such a system can then be measured by the number of unsatisfied clauses of a
certain k-SAT instance, where the clauses of the formula model the constraints
upon the spins. The case of zero energy then corresponds to a solution to the
k-SAT instance. The following formulation is due to [MZ97]. First we trans-
late the Boolean variables x
i
to Ising variables S
i
in the standard way, namely
S
i
= −(−1)
x
i
. Then we introduce new variables C
li
as follows. The variable C
li
is equal to 1 if the clause C
l
contains x
i
, it is −1 if the clause contains x
i
, and is
zero if neither appears in the clause. In this way, the sum
¸
n
i=1
C
li
S
i
measures
the satisfiability of clause C
l
. Specifically, if
¸
n
i=1
C
li
S
i
− k > 0, the clause is
satisfied by the Ising variables. The energy of the system is then measured by
the Hamiltonian
H =
m
¸
i=1
δ(
n
¸
i=1
C
li
S
i
, −K).
Here δ(i, j) is the Kronecker delta. Thus, satisfaction of the k-SAT instance
translates to vanishing of this Hamiltonian. Statistical mechanics then offers
techniques such as replica symmetry, to analyze the macroscopic properties of
this ensemble.
Also very interesting from the physicist’s point of view is the presence of a
sharp phase transition [CKT91, MSL92] (see also [KS94]) between satisfiable and
unsatisfiable regimes of random k-SAT. Namely, empirical evidence suggested
that the properties of this ensemble undergoes a clearly defined transition when
the clause density is varied. This transition is conjectured to be as follows. For
65
6. THE 1RSB ANSATZ OF STATISTICAL PHYSICS 66
each value of k, there exists a transition threshold α
c
(k) such that with proba-
bility approaching 1 as n → ∞(called the Thermodynamic limit by physicists),
• if α < α
c
(k), an instance of random k-SAT is satisfiable. Hence this region
is called the SAT phase.
• If α > α
c
(k), an instance of random k-SAT is unsatisfiable. This region is
known as the unSAT phase.
There has been intense research attention on determining the numerical value
of the threshold between the SAT and unSAT phases as a function of k. [Fri99]
provides a sharp but non-uniform construction (namely, the value α
c
is a func-
tion of the problem size, and is conjectured to converge as n → ∞). Functional
upper bounds have been obtained using the first moment method [MA02] and
improved using the second moment method [AP04] that improves as k gets
larger.
6.2 The d1RSB Phase
More recently, another thread on this crossroad has originated once again from
statistical physics and is most germane to our perspective. This is the work in
the progression [MZ97], [BMW00], [MZ02], and [MPZ02] that studies the evo-
lution of the solution space of randomk-SAT as the constraint density increases
towards the transition threshold. In these papers, physicists have conjectured
that there is a second threshold that divides the SAT phase into two — an “easy”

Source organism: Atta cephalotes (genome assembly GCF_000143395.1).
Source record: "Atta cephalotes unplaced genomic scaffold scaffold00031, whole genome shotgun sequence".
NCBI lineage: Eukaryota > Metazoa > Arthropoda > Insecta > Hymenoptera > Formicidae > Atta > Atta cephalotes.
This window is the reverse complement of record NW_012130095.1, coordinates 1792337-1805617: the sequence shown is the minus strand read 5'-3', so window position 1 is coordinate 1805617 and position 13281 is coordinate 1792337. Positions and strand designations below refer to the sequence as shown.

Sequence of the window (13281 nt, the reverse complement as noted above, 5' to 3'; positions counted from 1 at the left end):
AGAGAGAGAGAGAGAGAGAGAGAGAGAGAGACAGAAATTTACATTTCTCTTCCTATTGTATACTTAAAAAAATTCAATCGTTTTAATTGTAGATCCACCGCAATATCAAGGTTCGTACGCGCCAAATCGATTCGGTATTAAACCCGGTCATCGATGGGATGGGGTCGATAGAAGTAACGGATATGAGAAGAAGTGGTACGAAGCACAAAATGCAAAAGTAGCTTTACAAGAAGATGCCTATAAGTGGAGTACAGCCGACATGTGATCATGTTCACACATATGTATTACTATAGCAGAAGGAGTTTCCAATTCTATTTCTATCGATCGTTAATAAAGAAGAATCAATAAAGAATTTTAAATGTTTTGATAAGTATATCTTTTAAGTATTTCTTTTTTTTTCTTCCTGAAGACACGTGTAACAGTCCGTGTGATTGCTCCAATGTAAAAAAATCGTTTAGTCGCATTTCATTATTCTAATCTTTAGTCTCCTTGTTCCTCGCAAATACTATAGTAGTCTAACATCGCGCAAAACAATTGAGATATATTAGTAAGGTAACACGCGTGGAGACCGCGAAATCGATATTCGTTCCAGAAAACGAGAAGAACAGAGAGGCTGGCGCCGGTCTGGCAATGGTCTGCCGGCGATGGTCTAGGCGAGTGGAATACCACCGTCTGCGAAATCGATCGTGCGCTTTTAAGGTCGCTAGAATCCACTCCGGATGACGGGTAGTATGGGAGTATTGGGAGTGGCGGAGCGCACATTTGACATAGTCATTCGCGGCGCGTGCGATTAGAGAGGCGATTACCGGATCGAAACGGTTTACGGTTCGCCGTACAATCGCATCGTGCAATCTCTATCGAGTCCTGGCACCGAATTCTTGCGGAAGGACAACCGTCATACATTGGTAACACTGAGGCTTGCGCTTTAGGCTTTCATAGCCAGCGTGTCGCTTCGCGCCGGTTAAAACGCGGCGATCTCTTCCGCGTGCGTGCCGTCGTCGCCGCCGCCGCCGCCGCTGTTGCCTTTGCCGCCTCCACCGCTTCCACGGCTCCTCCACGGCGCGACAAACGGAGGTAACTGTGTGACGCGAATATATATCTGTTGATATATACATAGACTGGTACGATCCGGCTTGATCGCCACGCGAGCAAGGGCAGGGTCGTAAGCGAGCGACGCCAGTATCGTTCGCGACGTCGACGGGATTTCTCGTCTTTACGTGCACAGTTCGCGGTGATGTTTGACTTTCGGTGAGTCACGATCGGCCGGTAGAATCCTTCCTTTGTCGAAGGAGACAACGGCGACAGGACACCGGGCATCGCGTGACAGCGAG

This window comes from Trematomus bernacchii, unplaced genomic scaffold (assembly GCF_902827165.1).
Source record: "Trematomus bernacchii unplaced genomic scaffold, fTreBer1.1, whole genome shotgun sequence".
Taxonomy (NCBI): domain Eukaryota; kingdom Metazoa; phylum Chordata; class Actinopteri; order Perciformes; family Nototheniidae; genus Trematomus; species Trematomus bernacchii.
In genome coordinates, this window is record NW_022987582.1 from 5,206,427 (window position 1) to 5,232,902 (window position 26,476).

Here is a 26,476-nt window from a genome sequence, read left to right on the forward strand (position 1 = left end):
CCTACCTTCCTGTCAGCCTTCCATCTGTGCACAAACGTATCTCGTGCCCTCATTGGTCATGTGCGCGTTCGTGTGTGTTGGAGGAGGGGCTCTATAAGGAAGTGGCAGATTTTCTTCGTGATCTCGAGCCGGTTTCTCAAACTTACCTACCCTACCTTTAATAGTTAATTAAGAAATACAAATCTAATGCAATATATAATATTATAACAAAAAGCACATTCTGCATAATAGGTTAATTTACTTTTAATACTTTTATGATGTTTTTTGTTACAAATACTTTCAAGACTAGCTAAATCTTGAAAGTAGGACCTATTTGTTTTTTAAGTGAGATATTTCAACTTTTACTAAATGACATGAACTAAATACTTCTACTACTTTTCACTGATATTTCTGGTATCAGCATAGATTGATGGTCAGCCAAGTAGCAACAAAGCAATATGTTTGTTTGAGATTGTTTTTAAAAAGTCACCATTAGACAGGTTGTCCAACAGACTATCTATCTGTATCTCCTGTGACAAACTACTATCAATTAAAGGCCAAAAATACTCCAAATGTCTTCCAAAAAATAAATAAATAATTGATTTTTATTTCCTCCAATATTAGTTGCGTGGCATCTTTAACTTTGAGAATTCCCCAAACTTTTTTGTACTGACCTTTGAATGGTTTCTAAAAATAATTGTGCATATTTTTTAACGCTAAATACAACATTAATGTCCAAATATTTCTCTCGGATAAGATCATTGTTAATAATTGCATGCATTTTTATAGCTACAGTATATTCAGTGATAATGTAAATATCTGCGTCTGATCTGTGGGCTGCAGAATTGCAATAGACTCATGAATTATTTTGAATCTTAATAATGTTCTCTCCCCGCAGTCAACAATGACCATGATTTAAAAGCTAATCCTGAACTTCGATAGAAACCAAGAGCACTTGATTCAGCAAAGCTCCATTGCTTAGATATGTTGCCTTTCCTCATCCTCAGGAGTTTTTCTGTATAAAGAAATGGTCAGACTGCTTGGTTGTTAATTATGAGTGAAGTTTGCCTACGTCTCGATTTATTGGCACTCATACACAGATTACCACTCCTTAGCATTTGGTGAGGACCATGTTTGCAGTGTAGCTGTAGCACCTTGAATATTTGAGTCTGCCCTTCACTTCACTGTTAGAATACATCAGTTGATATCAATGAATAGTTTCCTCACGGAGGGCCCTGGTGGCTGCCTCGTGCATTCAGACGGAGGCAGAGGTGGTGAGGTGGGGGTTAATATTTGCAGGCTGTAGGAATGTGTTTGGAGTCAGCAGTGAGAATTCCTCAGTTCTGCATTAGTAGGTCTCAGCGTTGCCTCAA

SAT phase, and a “hard” SAT phase. In both phases, there is a solution with
high probability, but while in the easy phase one giant connected cluster of
solutions contains almost all the solutions, in the hard phase this giant clus-
ter shatters into exponentially many communities that are far apart from each
other in terms of least Hamming distance between solutions that lie in distinct
communities. Furthermore, these communities shrink and recede maximally
far apart as the constraint density is increased towards the SAT-unSAT thresh-
old. As this threshold is crossed, they vanish altogether.
66
6. THE 1RSB ANSATZ OF STATISTICAL PHYSICS 67
As the clause density is increased, a picture known as the “1RSB hypothesis”
emerges that is illustrated in Fig. 6.1, and described below.
RS For α < α
d
, a problem has many solutions, but they all form one giant
cluster within which going from one solution to another involves flipping
only a finite (bounded) set of variables. This is the replica symmetric phase.
d1RSB At some value of α = α
d
which is below α
c
, it has been observed that
the space of solutions splits up into “communities” of solutions such that
solutions within a community are close to one another, but are far away
from the solutions in any other community. This effect is known as shat-
tering [ACO08]. Within a community, flipping a bounded finite number
of variable assignments on one satisfying takes one to another satisfying
assignment. But to go from one satisfying assignment in one community
to a satisfying assignment in another, one has to flip a fraction of the set
of variables and therefore encounters what physicists would consider an
“energy barrier” between states. This is the dynamical one step replica sym-
metry breaking phase.
unSAT Above the SAT-unSAT threshold, the formulas of random k-SAT are
unsatisfiable with high probability.
Using statistical physics methods, [KMRT
+
07] obtained another phase that
lies between d1RSB and unSAT. In this phase, known as 1RSB (one step replica
symmetry breaking), there is a “condensation” of the solution space into a sub-
exponential number of clusters, and the sizes of these clusters go to zero as the